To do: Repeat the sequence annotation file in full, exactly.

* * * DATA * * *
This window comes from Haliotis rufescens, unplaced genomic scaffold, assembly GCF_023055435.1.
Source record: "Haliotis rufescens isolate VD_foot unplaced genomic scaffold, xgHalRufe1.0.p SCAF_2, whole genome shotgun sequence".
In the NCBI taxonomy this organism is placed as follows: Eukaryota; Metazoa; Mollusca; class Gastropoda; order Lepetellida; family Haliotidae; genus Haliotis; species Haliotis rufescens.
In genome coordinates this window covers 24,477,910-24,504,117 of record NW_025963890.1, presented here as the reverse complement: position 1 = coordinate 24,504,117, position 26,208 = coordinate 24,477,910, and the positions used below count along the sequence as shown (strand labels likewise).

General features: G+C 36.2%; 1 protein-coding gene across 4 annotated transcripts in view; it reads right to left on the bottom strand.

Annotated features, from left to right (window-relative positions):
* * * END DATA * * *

This window comes from Haliotis rufescens, unplaced genomic scaffold, assembly GCF_023055435.1.
Source record: "Haliotis rufescens isolate VD_foot unplaced genomic scaffold, xgHalRufe1.0.p SCAF_2, whole genome shotgun sequence".
In the NCBI taxonomy this organism is placed as follows: Eukaryota; Metazoa; Mollusca; class Gastropoda; order Lepetellida; family Haliotidae; genus Haliotis; species Haliotis rufescens.
In genome coordinates this window covers 24,477,910-24,504,117 of record NW_025963890.1, presented here as the reverse complement: position 1 = coordinate 24,504,117, position 26,208 = coordinate 24,477,910, and the positions used below count along the sequence as shown (strand labels likewise).

General features: G+C 36.2%; 1 protein-coding gene across 4 annotated transcripts in view; it reads right to left on the bottom strand.

Annotated features, from left to right (window-relative positions):